I tend to notice it more in classic films like THE GOOD, THE BAD, AND THE UGLY with Ennio Morricone's score. There was just something operatic in the style back then. Another would be Erich Wolfgang Korngold's Music From THE ADVENTURES OF ROBIN HOOD. Today's film not so much.

Scott Cupp said...

Patti - I have been a fan of film music for more than 30 years, startiung wiht early Jerry Goldsmith (none better) and owrking through many others. Currently have about 300 movie soundtrack CDs. Faves include THE WIND AND THE LION (Goldsmith), NCE UPON A TIME IN THE WEST (Morricone), ALIENS (Horner), STAR WARS (WIlliams), DAY OF THE DOLPHIN (Georges Delerue), MOVIOLA II (John Barry) and many more. I always notice the muosic in the film and sometimes come out of the film and head straight to the music store looking for the CD.

Charles Gramlich said...

I like the music to be there but I don't really pay attention much unless it doesn't jive with the scene. It adds to the film but I don't much care to listen to film tracks by themselves.

Deb said...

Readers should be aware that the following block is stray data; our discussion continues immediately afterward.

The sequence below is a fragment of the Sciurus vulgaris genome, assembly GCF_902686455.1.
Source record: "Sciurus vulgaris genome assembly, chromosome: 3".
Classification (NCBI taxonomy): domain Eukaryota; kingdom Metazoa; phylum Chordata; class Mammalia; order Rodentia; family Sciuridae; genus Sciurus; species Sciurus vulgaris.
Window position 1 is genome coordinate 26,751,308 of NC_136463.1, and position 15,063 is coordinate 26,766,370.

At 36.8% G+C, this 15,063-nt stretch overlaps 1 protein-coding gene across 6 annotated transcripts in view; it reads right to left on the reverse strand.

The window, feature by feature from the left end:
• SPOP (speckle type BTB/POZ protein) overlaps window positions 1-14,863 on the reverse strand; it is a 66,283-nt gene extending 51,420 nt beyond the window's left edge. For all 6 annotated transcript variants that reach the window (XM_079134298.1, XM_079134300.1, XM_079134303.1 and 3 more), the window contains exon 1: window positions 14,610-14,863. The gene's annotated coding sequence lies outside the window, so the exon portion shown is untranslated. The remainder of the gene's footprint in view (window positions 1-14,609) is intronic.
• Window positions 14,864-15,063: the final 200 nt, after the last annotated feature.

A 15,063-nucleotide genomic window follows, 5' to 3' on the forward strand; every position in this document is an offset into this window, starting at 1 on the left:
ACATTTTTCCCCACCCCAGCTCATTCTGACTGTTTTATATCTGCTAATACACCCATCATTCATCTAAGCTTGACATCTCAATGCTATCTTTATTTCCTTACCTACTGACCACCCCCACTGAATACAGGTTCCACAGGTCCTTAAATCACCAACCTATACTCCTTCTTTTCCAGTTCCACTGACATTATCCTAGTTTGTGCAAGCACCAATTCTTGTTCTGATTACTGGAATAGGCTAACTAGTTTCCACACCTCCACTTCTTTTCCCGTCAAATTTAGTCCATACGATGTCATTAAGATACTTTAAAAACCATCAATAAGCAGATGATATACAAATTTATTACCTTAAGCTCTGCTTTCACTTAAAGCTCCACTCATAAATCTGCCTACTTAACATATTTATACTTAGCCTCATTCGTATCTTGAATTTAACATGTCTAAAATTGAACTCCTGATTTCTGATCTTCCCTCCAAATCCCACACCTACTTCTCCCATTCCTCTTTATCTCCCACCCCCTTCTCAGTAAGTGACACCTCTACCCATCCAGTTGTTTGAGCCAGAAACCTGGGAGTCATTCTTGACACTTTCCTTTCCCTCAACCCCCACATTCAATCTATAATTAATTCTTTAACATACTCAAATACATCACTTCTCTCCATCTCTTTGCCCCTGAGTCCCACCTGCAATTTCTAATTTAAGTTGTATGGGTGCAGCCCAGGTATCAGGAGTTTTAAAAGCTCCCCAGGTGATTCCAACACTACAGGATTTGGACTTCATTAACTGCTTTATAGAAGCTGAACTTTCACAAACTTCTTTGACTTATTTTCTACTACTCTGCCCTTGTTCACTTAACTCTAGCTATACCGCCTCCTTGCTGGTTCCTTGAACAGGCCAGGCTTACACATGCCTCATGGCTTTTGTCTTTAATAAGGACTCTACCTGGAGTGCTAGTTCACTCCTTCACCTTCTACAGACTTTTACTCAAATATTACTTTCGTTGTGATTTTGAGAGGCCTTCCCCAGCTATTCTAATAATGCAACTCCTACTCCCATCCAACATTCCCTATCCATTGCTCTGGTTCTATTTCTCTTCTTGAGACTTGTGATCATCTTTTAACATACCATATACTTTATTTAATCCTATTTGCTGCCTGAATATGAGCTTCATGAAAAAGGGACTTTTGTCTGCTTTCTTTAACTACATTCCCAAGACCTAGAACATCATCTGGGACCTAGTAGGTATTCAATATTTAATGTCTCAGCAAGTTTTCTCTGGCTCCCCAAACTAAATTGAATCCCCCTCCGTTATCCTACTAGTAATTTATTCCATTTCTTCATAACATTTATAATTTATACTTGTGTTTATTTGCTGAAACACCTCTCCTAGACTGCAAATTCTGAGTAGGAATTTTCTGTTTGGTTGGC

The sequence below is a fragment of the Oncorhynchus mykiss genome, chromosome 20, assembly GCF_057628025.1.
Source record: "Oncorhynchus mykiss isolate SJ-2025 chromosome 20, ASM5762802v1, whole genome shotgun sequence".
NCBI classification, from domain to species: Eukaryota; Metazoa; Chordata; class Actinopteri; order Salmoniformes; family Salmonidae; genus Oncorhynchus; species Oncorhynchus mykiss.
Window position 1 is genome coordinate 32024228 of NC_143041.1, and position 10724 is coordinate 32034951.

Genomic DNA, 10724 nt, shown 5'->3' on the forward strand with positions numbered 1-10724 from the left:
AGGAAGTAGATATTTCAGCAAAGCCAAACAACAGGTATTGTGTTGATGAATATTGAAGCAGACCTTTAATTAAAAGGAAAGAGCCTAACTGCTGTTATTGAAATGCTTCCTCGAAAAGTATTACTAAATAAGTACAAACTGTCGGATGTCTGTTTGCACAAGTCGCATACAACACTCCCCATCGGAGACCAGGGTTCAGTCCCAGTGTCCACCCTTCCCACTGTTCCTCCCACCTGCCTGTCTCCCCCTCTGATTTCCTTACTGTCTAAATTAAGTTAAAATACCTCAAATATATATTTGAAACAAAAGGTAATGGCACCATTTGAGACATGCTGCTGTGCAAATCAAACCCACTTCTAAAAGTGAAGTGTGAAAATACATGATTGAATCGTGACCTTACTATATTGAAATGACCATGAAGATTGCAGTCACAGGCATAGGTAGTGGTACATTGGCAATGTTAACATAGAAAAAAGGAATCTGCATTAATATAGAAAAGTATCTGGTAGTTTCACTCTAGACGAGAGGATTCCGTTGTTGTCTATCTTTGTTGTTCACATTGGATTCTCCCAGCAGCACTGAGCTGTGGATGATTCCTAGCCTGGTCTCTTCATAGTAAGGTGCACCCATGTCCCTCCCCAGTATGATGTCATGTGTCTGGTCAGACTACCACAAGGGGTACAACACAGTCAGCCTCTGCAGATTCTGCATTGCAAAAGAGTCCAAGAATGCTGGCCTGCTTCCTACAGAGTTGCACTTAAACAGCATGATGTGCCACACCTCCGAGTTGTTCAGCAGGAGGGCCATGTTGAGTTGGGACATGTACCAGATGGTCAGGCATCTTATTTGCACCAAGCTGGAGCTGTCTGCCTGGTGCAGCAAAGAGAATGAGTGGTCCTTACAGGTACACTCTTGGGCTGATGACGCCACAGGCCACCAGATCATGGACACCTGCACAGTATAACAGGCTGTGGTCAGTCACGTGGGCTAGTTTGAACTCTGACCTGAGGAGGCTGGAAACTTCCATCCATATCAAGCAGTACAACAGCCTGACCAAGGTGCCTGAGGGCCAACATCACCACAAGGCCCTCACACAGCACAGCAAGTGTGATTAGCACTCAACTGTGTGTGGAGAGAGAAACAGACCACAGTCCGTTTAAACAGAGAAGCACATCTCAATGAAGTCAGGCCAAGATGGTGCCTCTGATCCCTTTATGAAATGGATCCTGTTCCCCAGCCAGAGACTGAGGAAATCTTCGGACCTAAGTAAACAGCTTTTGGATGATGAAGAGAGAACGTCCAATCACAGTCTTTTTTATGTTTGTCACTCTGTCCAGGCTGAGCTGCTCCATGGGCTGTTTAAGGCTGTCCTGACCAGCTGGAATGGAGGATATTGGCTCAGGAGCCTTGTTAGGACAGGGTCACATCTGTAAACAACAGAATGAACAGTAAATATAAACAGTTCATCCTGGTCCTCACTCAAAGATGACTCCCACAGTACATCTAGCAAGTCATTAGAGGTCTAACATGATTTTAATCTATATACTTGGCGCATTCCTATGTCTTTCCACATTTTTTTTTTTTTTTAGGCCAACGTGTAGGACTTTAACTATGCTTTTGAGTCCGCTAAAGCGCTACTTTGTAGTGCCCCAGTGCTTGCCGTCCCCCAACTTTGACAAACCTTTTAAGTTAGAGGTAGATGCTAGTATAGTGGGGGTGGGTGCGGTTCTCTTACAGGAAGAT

Jerry Goldsmith was the first film composer I was aware of--his music for "Chinatown" expresses the tone of the movie completely. I also like the composers of the 1930s like Franz Waxman. I like music to complement and reflect what is happening on-screen. Generally, I'm only aware of music if it seems out-of-place with the action it is supposed to be supporting.

Cormac Brown said...

Well, it can annoy me to no end, like "Blister In The Sun" did in "Grosse Point Blank." Or Zamfir's pan flute, in "Once Upon A Time In America." It can also be a distraction when they throw in a bunch of unnecessary songs every few minutes in a movie, just so that they can sell the soundtrack. Most of the songs should have some sort of attachment to the action that is going on up on the screen, or at least it should provoke a sentiment that the character or the audience will feel.

Yet, the sign of a really great soundtrack is one that inspires you, the way that John Williams's music did with "Star Wars" or "Indiana Jones." Watch Michael Mann's version of "Last of The Mohicans" again, and tell me that the score doesn't give you goosebumps.